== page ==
film / tv / politics / social media / lists / web / celeb / pajiba love / misc / about / cbr
film / tv / politics / web / celeb


'Joshy' and the Sidelining Effect of Anger and Grief

By Courtney Enlow | Think Pieces | August 25, 2016 |

By Courtney Enlow | Think Pieces | August 25, 2016 |

I don’t know what I was expecting with Joshy. I knew I loved the cast. I knew that it was being marketed as a comedy but was actually quite dark and sad. I figured I’d like it OK. Just OK.

I didn’t know that it would punch me in the very center of something I’ve been dealing with for years, open a wound and leave me there to sit in it for days later.

This isn’t necessarily a review of the movie. The movie itself is enjoyable enough, with lovely performances from Alex Ross Perry, Adam Pally, Nick Kroll, Brett Gelman and Jenny Slate, a confusingly brief cameo from Lauren Graham, similarly brief appearances from Joe Swanberg and Jake Johnson, a fun bit from Aubrey Plaza, and out-of-the-park incredible work from Thomas Middleditch as the titular Joshy. And that work is what got me. And to explain why, I need to spoil the film.

In the first scene of the movie, Joshy’s fiancee Rachel (Alison Brie) kills herself on his birthday, hanging herself with his belt. The rest of the film takes place four months later when his friends still opt to have their Ojai “bachelor party” weekend because they’d already put the deposit on the rental house. His friends have different ideas of how to get Joshy through this weekend—one just wants to quietly play board games, some want to drink and snort the days away and none of them really know what to say about what happened four months earlier. Including Joshy. Who’s trying to be fine until the end of the movie when he cannot be and is not and has not been fine.

In this moment, the film shines a light on the darkest, worst part of being the one left behind by a partner, in one way or another, either from suicide or addiction or any of the other cruel terrible ways your life can be destroyed without your involvement.

“I guess I’m, just, I’m tired of her…It’s about her. And it’s been about her. And I guess, I don’t know, you know what, I’m a little tired of it. She checks out, and I have to fucking deal with it and I have to deal with missing her and fucking feeling real fucking sad…So that’s what I’m left with. And I’m even sorry now, now I’m dragging you guys in. I’m pulling you guys into this shit, and you have your own lives and everybody has their own problems and now you have to look at me do this. It’s so fucking weird. It’s so weird. It’s so stupid. I’m so fucking mad at her. I’m so mad at her.”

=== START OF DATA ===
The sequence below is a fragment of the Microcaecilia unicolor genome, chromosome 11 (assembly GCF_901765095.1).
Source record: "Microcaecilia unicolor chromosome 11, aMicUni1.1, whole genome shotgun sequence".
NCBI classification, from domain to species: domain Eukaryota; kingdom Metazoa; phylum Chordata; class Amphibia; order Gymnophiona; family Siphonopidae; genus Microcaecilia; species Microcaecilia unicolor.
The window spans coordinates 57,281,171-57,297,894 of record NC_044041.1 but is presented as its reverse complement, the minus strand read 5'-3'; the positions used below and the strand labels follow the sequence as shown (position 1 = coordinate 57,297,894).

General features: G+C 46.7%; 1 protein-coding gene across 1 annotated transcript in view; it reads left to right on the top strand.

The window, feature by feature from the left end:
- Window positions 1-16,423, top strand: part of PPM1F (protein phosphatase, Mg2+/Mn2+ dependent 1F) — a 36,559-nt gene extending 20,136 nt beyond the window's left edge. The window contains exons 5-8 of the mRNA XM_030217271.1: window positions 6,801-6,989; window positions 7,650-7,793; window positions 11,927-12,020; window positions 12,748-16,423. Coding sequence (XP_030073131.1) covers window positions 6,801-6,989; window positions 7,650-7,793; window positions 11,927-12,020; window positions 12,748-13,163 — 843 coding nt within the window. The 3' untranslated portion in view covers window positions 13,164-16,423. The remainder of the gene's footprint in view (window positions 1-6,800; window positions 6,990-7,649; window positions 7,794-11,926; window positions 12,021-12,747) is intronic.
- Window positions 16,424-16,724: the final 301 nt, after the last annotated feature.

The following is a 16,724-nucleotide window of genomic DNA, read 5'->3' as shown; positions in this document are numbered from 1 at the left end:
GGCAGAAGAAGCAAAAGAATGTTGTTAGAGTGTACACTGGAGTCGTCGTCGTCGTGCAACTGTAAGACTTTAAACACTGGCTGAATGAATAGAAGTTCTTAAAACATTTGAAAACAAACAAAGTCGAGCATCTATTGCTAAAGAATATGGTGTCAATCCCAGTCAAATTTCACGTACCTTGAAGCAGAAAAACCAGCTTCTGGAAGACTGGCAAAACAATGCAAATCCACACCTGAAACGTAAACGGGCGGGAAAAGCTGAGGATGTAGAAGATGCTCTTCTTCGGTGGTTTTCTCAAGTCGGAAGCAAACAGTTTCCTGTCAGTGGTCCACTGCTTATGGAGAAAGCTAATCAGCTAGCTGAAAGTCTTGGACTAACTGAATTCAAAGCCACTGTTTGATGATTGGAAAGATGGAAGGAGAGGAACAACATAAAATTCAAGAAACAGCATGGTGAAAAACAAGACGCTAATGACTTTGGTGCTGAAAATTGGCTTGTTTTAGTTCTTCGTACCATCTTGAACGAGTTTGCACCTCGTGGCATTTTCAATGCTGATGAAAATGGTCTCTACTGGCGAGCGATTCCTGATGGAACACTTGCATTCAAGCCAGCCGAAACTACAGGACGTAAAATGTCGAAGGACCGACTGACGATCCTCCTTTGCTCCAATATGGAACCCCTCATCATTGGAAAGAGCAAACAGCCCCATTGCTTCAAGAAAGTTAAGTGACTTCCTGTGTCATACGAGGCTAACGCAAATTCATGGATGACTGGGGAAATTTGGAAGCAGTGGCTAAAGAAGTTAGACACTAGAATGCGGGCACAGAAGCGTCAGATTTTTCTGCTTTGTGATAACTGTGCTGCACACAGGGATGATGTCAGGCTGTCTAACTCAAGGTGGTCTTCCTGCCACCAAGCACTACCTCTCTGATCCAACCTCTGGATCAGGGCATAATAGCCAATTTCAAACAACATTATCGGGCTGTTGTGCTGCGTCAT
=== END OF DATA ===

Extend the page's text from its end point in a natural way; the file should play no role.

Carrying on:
This is what it was like. This is what it was like to be the one who was sober. To be the one who had to live through it and survive and go on because this other person couldn’t or can’t. To live an entire existence for years and beyond where your life isn’t about you. You have to pick up the pieces of another broken human, and carry those pieces with you even though it all shattered you, too.

And how do you explain that to your friends? Even your best friends, the most important people in your world, it’s impossible to put this weight on them. You don’t even know how to tell the story because it isn’t your story. You’re a side effect. And how can you admit to anyone, especially yourself, how selfish you are? How can you admit that you have any kind of negative feeling toward this person, this person you love, who is in so much pain and is so sick, who can’t help this? How dare you make this about you. How dare you be angry at them.

And you are angry. You’re so fucking angry about it all. Because you didn’t do this. You didn’t want this. And you couldn’t stop it, control it, anything. You were just along for the ride and now you’re here in this, this whatever this is. And you can’t get out.

My person, my Rachel may have lived. He’s sober now. Thriving. But I’m still living in that moment. A life lived following this crumbling human, trying desperately to gather the dust and particles and keep everything whole while my own legs crumbled beneath me. In this mess, I lost myself. I lost my dreams. I lost my goals. I lost chances. I lost me. And I’m still lost. I don’t know when I’ll be found.

And sometimes you forget about it and you feel OK. You feel whole. You go to therapy and you take the medicine and you do what it takes to be as put together as you can be. But then all it takes is an OnDemand rental about a bachelor party with actors you like. And you need one hell of a broom.